Section 6: Effective feedback practice
How can we provide feedback to students?
There are many ways to provide feedback to students. Typically, feedback on summative assessment is provided in written form but we also have tools (via Turnitin) to enhance formal written feedback with an audio recording. Formative feedback is sometimes offered verbally and, in the case of peer-assessment, feedback comes from other students (see our SPARKPlus pilot study for example). Working with a module tutor or a Personal Academic Tutor, students can use dialogue to understand feedback and to use it for improving their academic performance.
The Higher Education Academy's Feedback Toolkit offers many discussions and resources for the effective use of feedback to support learners.
Also, here is a card-sorting activity from the Higher Education Academy called 'What is Feedback', which might be useful to do with a small group of colleagues (see How can we share good assessment practice?).
How can we used feedback as 'advice for action'?
Whitelock (2010) coined the term 'advice for action' when proposing good feedback practice. Indeed, the literature suggests that good feedback should highlight what the student has achieved and what they need to do moving forward (Gibb & Simpson, 2004). Good feedback should help students figure out how to correct any problems themselves (Nicol & Macfarlane-Dick, 2006). One example cited by these authors is 'go back to page 35 in the text and rethink how you would explain this point in future'.
Timeliness of feedback
The timeliness of feedback is an important consideration when thinking about using feedback to improve performance. Page 14 of the Higher Education Academy's Feedback Toolkit outlines a few strategies to ensure that feedback is provide in a timely way.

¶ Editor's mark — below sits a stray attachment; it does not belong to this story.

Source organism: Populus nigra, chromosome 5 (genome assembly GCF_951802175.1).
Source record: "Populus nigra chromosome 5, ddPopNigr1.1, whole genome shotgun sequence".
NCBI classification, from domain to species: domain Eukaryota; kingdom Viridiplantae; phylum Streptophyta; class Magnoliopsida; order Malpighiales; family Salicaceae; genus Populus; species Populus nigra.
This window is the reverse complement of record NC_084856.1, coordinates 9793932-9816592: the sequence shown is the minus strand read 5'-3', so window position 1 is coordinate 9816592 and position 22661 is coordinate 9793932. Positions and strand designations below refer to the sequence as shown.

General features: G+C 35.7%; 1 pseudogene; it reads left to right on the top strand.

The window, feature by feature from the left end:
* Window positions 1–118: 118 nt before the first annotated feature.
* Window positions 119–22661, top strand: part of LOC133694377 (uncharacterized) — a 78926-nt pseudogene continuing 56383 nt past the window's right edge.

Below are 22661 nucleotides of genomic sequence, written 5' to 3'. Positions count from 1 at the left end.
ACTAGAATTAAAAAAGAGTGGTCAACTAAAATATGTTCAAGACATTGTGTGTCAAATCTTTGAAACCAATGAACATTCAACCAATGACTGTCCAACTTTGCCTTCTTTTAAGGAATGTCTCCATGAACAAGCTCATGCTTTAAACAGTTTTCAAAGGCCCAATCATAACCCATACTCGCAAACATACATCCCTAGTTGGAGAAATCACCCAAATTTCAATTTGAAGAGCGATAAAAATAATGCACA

Providing feedback online
Please refer to the Submitting and Grading Online section of the Assessment & Feedback Portal for more information about using the University's Virtual Learning Environment (called NILE) for assessment.
As a tutor there are several options available to you for online submission, feedback and grading. You can leave feedback online, or you can also provide grades through the tools in NILE. You will still need to pass grades to Student Records in the usual way.
How do we know that feedback works?
Ideally, we would be able to know that feedback is effective when a student's performance improves over time. However, with so many other factors in one's learning context, it is difficult to isolate the impact of feedback on a student's progress. One way to understand whether feedback is effective is to ask students for feedback on your feedback and for insights into their learning processes. This sort of reflective, metacognitive work features increasingly in assessment because it also enables students to develop skills for self-regulation and to understand the role of reflection in learning.
Here is the Higher Education Academy's Feedback Toolkit, which offers sections related to the effectiveness of feedback.
The use of dialogue around feedback is important for engaging students in the feedback process.
How do students use feedback?
WHY DON’T / CAN’T STUDENTS ACT ON FEEDBACK?
Not sufficiently timely
Unable to understand the feedback / interpret comments incorrectly
Grades can draw attention away from feedback comments
Lack of shared understanding re: assessment criteria
Lack of shared understanding re: HE/disciplinary jargon
Lack of guidance for improving learning (focus on justifying grade / diagnosing problem)
Lack of explanation of what the student has done wrong
Inconsistency between different courses/disciplines
Feedback appears disembodied from the student’s work
Conflict between staff conceptions of the purpose of feedback, their pedagogical intentions and the requirements of the system.
Understanding, from a student's perspective, how feedback is used, is one way that feedback from students can enhance your teaching practice.Nicol (2009) suggested that teachers need to find ways of generating ongoing feedback from students. Ideas offered in Nicols' paper include:
Structuring learning tasks so the students generate regular output that can be monitored by teaching staff.
Creating opportunities for dialogue in class to work through troublesome concepts.
Providing opportunities for students to self-assess and reflect on their progress.
Offering to be member of online and social communities to address questions and to provide academic expertise.